Officials from Twitter, Facebook and Research in Motion met with British Home Secretary Theresa May, in an effort to combat the criminal use of mobile phones during and after crises like the recent London riots.
The discussions were characterized as exploratory, with the government saying it “did not seek any additional powers to close down social media networks,” according to a statement. This clarification may smooth over some of the controversy sparked by Prime Minister David Cameron’s suggestion to limit social networking in the wake of the unrest when he said, “When people are using social media for violence, we need to stop them.”
Prior to the meeting, Twitter, Facebook, and BlackBerry maker Research in Motion all declined to say what position they would take in the talks, which included the country’s top law enforcement officials as well.
Earlier this month, Scotland Yard’s Deputy Assistant Commissioner Stephen Kavanagh confirmed officers were looking at Twitter, other social media and websites as part of an investigation into several nights of rioting and looting in and around London.
In response to the riots, British courts recently sentenced two men for Facebook postings which reportedly incited people to riot in their English hometowns.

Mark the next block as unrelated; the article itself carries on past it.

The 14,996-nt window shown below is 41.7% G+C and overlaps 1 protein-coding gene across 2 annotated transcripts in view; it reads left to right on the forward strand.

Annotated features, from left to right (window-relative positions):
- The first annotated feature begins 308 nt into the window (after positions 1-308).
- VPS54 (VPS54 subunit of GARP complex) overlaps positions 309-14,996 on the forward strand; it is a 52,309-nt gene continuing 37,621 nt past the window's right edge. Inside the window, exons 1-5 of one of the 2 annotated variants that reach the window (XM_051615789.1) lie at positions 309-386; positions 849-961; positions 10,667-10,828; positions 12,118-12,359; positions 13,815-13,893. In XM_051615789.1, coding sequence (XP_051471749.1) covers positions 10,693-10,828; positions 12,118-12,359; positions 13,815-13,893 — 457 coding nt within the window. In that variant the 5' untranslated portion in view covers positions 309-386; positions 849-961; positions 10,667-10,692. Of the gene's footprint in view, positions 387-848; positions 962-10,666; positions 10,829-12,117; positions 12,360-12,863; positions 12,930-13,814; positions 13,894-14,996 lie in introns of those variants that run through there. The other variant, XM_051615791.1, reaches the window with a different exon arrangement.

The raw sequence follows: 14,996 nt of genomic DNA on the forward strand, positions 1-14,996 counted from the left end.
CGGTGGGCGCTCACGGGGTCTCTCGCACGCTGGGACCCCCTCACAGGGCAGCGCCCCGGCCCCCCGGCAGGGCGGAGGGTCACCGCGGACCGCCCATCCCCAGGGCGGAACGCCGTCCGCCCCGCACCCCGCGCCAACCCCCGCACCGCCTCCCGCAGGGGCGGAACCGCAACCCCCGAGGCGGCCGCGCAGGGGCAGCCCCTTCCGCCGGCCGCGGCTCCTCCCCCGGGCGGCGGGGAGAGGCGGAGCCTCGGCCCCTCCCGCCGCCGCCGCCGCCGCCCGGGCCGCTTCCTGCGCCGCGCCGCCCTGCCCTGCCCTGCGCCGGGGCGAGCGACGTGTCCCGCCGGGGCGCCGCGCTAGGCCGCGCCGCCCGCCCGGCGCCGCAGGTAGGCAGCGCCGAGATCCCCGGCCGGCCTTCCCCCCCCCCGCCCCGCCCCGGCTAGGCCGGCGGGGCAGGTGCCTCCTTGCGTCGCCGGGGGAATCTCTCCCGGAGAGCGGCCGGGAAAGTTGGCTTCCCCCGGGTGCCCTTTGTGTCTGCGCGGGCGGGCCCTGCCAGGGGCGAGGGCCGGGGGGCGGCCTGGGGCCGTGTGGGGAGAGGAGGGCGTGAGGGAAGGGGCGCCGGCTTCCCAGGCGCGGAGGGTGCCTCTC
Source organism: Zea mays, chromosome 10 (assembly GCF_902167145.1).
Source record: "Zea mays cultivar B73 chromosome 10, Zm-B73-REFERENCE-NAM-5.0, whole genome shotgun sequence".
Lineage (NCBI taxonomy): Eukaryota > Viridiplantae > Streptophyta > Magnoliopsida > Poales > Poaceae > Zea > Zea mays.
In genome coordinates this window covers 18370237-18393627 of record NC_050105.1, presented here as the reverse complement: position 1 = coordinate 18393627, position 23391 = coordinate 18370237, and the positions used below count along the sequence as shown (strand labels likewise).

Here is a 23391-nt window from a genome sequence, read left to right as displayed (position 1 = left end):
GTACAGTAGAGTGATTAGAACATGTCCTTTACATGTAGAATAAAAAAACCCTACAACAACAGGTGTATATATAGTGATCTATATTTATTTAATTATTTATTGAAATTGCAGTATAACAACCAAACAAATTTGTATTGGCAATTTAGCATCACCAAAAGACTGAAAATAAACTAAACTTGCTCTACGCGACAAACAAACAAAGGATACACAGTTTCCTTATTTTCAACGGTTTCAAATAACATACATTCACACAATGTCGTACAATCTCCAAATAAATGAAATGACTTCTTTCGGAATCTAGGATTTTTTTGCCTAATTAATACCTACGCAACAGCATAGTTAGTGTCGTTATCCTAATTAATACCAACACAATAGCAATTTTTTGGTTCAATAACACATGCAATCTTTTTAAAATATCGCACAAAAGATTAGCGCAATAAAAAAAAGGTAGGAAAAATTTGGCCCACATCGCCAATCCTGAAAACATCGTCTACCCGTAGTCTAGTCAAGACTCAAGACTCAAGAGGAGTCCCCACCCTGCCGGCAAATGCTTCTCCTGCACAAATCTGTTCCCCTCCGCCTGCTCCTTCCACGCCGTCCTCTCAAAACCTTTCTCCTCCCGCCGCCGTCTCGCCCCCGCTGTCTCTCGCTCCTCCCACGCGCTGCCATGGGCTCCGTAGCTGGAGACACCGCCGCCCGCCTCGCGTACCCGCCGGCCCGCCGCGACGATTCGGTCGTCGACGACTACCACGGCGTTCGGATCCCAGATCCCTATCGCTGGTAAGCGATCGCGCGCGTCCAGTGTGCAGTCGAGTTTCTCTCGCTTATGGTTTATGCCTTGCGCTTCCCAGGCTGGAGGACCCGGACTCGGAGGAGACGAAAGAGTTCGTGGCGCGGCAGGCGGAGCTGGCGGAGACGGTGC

The same judge sentenced both young men, admonishing them that by trying to incite violence and taking “advantage of crime elsewhere,” they caused a real strain on local police resources. They could have been sentenced to 10 years each, but got the shorter four-year sentence because until the Facebook incidents, they did not have criminal records.
It’s not just the British police that are watching social media sites for criminal activities. The New York Police Department earlier this week said it formed a new unit to search social media as part of its law enforcement efforts to respond to criminals’ growing use of these sites in planning and celebrating illegal activities.
And in San Francisco, public safety officials recently closed train stations in an effort to control continuing demonstrations over a previous transit authority’s decision to block mobile communications, in attempts to circumvent a protest gaining momentum from mobile social media.
BART’s chief spokesman defended the cell phone blackout, saying it prevented a potentially disruptive protest. But Johnson’s decision has drawn fire ever since, ironically causing three protests where he sought to prevent one in the first place.
The English Home Secretary maintains a distinction that social networking “is not a cause of the recent disturbances but a means of enabling criminals to communicate.” But in a debate where even the finest of differences can have a big impact on the average citizen’s privacy or the public’s safety, government and law enforcement, social media innovators may be well advised to tread thoughtfully.